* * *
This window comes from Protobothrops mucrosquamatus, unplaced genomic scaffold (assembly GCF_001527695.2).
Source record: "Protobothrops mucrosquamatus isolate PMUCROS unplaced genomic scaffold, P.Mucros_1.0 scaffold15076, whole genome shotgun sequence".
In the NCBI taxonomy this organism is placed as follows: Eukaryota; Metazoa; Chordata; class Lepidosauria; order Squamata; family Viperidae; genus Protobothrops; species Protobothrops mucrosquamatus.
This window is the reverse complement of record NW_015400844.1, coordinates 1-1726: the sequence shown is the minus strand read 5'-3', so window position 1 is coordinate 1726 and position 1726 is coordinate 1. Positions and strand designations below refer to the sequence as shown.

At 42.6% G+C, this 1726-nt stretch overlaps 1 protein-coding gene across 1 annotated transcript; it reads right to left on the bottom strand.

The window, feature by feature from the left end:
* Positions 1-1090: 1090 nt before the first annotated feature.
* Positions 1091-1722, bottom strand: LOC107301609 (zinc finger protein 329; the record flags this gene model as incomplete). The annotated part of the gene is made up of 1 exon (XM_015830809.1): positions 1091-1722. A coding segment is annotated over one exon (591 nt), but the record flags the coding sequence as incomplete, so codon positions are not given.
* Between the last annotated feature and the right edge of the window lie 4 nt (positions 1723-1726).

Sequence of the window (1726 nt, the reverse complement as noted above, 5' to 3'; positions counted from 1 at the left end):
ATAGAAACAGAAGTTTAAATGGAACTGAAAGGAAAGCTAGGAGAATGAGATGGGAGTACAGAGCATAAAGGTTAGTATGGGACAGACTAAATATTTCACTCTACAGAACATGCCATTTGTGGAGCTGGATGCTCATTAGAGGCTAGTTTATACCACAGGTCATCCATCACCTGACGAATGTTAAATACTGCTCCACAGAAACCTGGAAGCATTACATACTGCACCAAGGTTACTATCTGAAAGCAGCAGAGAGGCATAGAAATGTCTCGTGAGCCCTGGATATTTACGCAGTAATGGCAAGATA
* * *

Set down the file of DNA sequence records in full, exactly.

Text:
This window comes from Protobothrops mucrosquamatus, unplaced genomic scaffold (assembly GCF_001527695.2).
Source record: "Protobothrops mucrosquamatus isolate PMUCROS unplaced genomic scaffold, P.Mucros_1.0 scaffold15076, whole genome shotgun sequence".
In the NCBI taxonomy this organism is placed as follows: Eukaryota; Metazoa; Chordata; class Lepidosauria; order Squamata; family Viperidae; genus Protobothrops; species Protobothrops mucrosquamatus.
This window is the reverse complement of record NW_015400844.1, coordinates 1-1726: the sequence shown is the minus strand read 5'-3', so window position 1 is coordinate 1726 and position 1726 is coordinate 1. Positions and strand designations below refer to the sequence as shown.

At 42.6% G+C, this 1726-nt stretch overlaps 1 protein-coding gene across 1 annotated transcript; it reads right to left on the bottom strand.

The window, feature by feature from the left end:
* Positions 1-1090: 1090 nt before the first annotated feature.
* Positions 1091-1722, bottom strand: LOC107301609 (zinc finger protein 329; the record flags this gene model as incomplete). The annotated part of the gene is made up of 1 exon (XM_015830809.1): positions 1091-1722. A coding segment is annotated over one exon (591 nt), but the record flags the coding sequence as incomplete, so codon positions are not given.
* Between the last annotated feature and the right edge of the window lie 4 nt (positions 1723-1726).

Sequence of the window (1726 nt, the reverse complement as noted above, 5' to 3'; positions counted from 1 at the left end):
ATAGAAACAGAAGTTTAAATGGAACTGAAAGGAAAGCTAGGAGAATGAGATGGGAGTACAGAGCATAAAGGTTAGTATGGGACAGACTAAATATTTCACTCTACAGAACATGCCATTTGTGGAGCTGGATGCTCATTAGAGGCTAGTTTATACCACAGGTCATCCATCACCTGACGAATGTTAAATACTGCTCCACAGAAACCTGGAAGCATTACATACTGCACCAAGGTTACTATCTGAAAGCAGCAGAGAGGCATAGAAATGTCTCGTGAGCCCTGGATATTTACGCAGTAATGGCAAGATA